In 16 months, Jose Ramirez had gone from being Mr. Irrelevant to Mr. Irreplaceable.
On June 7, 2015, Ramirez was hitting .180 with no home runs and one RBI in 150 at bats. He was playing shortstop, but everyone knew he was essentially keeping the position warm for future star Francisco Lindor. Lindor would take his spot and never look back when he was called up from Triple-A Columbus as Ramirez was sent back to the minors. Lindor, of course, went on to finish second in last year’s American League Rookie of the Year voting and surged to a strong sophomore season this year.
As for Ramirez, he is doing just fine. In fact, he is now one of the most important players for a club that, on Thursday, will play its first postseason game since a one-game Wild Card showing in 2013 and embark on its first playoff series since the 2007 American League Championship Series.
The journey from struggling placeholder at shortstop to full-time third baseman and big-time clutch hitter has had a lot of twists and turns in between. However, here Ramirez is now, a central figure in the success of this year’s Cleveland Indians squad. It could be argued the team may have been lost without him this year, after he seemed so lost himself just one season ago.
The Tribe has lost several important players to injury this year. More recently, number two and three starters Carlos Carrasco and Danny Salazar have found themselves on the disabled list. Carrasco will miss the postseason, while Salazar will be a reliever at best.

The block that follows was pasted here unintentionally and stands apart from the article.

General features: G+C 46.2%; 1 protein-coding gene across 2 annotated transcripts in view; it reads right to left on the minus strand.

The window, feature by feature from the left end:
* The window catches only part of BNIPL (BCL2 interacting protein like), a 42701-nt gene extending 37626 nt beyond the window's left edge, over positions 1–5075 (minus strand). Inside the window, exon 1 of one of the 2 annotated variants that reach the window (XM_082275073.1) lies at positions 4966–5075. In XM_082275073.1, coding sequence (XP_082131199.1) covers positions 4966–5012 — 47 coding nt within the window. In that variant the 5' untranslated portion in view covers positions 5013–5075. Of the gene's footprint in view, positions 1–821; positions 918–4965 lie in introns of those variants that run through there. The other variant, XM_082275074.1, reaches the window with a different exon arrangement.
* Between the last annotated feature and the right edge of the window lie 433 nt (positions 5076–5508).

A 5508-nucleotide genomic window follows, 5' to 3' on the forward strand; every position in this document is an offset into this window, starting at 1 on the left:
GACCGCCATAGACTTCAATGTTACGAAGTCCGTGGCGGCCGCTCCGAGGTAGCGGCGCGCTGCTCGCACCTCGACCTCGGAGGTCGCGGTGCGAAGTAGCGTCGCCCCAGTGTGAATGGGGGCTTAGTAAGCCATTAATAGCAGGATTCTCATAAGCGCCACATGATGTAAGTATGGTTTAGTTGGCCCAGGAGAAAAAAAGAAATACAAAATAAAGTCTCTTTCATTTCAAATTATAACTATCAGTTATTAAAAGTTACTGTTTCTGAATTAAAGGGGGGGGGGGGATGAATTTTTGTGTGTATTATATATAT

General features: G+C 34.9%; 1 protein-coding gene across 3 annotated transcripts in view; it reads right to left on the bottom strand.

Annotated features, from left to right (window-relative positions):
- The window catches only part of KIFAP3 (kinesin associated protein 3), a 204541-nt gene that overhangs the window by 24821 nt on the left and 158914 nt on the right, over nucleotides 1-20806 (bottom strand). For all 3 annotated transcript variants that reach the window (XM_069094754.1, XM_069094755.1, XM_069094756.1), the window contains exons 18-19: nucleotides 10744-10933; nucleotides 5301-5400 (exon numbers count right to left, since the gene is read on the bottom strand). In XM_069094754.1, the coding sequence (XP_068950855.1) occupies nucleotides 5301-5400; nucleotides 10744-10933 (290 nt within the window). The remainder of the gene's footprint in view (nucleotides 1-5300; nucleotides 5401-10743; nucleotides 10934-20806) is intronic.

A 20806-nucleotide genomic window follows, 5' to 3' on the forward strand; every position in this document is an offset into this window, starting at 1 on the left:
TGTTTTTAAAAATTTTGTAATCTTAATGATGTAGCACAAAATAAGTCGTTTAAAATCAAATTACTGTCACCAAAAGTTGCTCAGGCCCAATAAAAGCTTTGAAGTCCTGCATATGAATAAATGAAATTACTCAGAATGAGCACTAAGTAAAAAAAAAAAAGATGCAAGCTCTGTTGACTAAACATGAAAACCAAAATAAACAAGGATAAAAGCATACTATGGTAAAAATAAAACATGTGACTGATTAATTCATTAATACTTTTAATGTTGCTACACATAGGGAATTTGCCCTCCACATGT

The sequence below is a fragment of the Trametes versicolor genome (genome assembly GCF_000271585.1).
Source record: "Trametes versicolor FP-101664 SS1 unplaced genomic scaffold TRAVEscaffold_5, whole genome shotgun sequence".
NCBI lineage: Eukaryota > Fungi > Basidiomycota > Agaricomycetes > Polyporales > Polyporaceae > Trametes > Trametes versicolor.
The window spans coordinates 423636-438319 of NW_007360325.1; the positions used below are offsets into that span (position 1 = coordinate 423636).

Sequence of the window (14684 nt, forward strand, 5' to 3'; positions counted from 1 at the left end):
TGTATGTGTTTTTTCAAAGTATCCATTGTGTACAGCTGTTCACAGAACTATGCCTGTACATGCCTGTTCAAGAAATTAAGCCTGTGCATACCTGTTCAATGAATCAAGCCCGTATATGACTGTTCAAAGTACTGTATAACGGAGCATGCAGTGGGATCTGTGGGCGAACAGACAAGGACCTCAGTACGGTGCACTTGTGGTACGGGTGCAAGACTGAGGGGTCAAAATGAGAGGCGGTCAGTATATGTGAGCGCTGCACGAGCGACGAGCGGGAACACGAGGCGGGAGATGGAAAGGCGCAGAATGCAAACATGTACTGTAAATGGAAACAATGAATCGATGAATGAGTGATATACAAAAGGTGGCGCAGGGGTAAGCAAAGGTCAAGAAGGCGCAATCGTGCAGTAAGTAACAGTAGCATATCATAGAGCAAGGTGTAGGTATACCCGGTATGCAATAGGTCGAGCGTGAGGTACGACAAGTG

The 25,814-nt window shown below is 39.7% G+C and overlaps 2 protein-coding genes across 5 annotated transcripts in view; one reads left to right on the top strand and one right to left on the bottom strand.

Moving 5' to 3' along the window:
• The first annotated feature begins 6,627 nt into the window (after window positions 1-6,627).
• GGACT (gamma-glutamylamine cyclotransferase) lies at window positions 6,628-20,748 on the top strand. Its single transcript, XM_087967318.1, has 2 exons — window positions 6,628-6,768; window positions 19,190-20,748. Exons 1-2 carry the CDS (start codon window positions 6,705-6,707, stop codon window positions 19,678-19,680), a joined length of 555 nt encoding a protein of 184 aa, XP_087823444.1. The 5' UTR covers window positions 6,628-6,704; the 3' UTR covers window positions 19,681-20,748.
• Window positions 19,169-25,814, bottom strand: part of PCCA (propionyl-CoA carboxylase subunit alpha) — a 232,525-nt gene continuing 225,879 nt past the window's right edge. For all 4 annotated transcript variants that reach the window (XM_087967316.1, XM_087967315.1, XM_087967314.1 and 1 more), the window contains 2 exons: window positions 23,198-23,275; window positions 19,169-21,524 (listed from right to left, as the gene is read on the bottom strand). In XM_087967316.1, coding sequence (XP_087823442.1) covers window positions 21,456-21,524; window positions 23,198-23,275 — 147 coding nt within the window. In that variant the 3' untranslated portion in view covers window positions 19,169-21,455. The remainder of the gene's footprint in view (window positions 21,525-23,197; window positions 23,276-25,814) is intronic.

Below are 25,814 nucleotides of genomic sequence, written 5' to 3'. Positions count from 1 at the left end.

Offensively, the team lost catcher Yan Gomes for half the year with a shoulder injury and then a wrist injury. However, the blow most felt would be fatal to the club actually came at the end of last year. Going hard for a ball hit to the outfield, left fielder Michael Brantley injured his shoulder. Expected to return this April, he did briefly. However, he could never get fully healthy and ended up playing only eleven games. Some wondered if the team could hit with Brantley in the lineup. Without him, many thought it would be a matter of time before Cleveland’s offense failed to hold up and would be the demise of the season, undoing all of the good of a superb pitching staff.
Instead, it has been the starting pitching that has become suspect, while the offense has produced the second most runs in the A.L. this season. At the heart of all that hitting has been Ramirez. Granted, Carlos Santana and Mike Napoli have provided the power the lineup with 30-plus home runs apiece. It has been Ramirez, however, who has come up big time and time again when the moment has mattered most.
The 24-year-old has been the Indians’ best clutch hitter this season. He is hitting .345 with runners on base. It is .357 when they are in scoring position. When the bases are loaded, he’s hitting at an eye-popping .400. Talk about clutch. And, it is not as if he is a stiff with the bases empty. He is hitting a solid .290 with no one aboard.
All told, Ramirez has blossomed in a big way in his fourth big league season. He is at a .312 average overall with eleven homers and 76 RBI. His presence in the fifth spot of the batting order makes it so that pitchers have to throw strikes to the pure power hitters who hit before him.
Ramirez is also dangerous on the base paths, with 22 stolen bases in 29 attempts. He truly has done it all for the Indians this year. Truth be told, he has been the presence in the batting order that Brantley has been in season’s past and everyone thought he would this year upon his eventual return.